This dissertation examines how an idea that begins in one part of the world becomes a global norm that almost all states in the international system obey. It investigates the processes of normative development and global diffusion through the study of a single norm: the prohibition of the death penalty for child offenders under the age 18. The dissertation traces the life cycle of this norm from its origins to its rapid global spread in the 1960s and 1970s to the present, when it has been internalized by most countries while also strongly contested by a handful of others. Through case studies of the death penalty policies of China, Ethiopia, France, Japan, Kenya, Pakistan, Tanzania, Tunisia, the United Kingdom and the United States, as well as through institutional case studies of UNICEF and Amnesty International, I argue that abolition of the death penalty for child offenders diffused as a key part of a globalized childhood. This globalized childhood originated in parts of Europe and the United States and spread via the colonial powers of Britain and France. In the last few decades of the 20th century, international law addressing children homogenized state policies, further crystallizing the norm against the child death penalty. By considering how states incorporate a specific norm into their domestic value system and legal framework, I explain how such factors as state structure, international pressure, domestic-level actors (such as NGOs and social movements) and law produce human rights change and catalyze international transformation.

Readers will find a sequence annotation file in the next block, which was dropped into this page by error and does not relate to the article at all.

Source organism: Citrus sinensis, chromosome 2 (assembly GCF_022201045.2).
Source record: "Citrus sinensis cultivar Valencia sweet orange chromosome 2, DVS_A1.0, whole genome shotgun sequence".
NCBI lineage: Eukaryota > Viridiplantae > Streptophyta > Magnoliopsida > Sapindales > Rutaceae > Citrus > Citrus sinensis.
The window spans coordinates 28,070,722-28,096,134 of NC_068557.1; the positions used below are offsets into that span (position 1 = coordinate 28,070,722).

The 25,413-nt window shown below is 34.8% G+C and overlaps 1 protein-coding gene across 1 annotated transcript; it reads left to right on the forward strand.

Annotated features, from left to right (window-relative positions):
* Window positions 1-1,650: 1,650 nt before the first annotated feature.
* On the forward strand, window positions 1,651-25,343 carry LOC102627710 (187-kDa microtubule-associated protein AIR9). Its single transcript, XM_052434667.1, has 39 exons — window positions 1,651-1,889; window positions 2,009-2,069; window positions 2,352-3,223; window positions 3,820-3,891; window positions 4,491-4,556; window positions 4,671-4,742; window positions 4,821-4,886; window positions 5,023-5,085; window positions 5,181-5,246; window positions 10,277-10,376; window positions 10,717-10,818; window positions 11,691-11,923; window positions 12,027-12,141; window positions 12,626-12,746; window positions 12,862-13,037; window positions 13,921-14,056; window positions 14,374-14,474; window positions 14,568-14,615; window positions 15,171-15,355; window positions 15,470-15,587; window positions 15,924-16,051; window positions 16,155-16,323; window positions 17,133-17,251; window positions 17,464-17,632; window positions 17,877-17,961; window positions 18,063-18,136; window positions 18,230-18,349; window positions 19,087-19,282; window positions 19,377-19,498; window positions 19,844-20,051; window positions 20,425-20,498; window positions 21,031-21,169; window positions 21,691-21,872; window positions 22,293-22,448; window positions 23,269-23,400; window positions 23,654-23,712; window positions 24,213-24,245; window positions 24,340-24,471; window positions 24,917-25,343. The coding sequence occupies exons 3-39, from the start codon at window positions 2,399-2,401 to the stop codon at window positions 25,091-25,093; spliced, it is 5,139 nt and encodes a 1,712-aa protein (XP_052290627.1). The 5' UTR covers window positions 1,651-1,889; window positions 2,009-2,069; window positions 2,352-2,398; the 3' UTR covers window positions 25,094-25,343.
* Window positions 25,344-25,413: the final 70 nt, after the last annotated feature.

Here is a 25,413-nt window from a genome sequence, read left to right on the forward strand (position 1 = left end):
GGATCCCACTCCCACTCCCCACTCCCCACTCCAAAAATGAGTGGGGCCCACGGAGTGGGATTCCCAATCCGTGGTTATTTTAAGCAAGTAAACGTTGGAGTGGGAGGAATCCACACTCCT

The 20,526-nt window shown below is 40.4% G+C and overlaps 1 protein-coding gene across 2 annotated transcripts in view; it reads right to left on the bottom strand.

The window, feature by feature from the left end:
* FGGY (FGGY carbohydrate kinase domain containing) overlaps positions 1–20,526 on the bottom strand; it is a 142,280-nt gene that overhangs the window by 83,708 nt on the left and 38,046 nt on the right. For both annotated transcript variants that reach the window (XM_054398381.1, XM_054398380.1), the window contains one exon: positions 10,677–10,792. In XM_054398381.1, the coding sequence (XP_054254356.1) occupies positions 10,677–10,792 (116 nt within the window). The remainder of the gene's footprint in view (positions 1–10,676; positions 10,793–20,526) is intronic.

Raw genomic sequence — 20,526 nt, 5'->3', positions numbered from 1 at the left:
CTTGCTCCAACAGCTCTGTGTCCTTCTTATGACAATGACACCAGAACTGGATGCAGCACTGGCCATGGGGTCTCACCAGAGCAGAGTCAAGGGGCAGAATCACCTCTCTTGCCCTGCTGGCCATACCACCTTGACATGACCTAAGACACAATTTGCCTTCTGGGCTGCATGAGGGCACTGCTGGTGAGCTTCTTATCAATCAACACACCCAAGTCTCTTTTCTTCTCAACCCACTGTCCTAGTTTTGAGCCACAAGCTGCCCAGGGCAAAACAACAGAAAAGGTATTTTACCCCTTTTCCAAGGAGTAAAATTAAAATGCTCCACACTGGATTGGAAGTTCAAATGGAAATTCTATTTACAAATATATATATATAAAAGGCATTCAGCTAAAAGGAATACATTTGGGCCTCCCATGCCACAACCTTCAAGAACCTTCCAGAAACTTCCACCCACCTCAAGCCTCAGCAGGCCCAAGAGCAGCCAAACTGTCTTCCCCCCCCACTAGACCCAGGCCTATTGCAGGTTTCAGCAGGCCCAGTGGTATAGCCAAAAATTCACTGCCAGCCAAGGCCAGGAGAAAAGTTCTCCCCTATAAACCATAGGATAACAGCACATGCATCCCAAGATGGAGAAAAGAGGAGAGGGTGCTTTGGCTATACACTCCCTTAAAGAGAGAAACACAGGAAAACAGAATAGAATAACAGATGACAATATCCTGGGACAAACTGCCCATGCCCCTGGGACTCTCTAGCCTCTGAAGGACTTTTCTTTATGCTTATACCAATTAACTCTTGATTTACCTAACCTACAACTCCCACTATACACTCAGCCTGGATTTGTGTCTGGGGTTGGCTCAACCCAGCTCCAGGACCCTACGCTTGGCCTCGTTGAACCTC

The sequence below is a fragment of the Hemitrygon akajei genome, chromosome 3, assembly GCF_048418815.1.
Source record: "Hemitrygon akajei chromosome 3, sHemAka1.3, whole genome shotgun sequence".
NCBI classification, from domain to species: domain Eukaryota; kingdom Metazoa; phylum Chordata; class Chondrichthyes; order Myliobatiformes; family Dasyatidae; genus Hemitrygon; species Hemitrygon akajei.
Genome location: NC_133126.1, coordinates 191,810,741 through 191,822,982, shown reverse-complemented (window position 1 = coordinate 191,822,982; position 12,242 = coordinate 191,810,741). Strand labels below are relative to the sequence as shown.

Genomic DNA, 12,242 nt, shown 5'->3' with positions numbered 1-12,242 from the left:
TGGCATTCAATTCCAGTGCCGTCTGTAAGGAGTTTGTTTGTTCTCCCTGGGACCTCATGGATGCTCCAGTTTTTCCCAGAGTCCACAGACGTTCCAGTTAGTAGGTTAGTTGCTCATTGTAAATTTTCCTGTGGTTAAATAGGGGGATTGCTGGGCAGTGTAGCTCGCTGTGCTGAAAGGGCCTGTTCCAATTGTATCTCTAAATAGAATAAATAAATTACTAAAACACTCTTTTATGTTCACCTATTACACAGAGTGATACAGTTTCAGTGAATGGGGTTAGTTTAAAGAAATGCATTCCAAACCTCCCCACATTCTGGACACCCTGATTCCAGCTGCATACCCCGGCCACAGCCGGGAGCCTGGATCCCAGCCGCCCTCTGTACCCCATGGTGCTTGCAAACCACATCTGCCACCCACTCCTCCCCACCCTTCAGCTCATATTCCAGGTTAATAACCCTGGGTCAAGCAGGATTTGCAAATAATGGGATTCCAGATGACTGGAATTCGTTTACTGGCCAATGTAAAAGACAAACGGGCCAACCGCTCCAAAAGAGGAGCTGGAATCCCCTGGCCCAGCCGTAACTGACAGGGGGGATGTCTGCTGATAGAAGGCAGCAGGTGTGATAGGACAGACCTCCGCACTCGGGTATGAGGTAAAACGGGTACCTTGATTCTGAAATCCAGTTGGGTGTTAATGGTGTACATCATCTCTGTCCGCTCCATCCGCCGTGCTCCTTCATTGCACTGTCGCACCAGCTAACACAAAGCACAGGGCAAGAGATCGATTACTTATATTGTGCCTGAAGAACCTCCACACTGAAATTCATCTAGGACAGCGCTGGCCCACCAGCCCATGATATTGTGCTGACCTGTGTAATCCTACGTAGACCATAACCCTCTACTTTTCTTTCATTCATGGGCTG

University of Minnesota Ph.D. dissertation. July 2010. Major: Political Science. Advisor: Professor Kathryn Sikkink. 1 computer file (PDF); v, 464 pages, appendices A-E.
Linde, Robyn Michele.
The globalization of childhood: the role of law and norms in the global abolition of the death penalty for child offenders..
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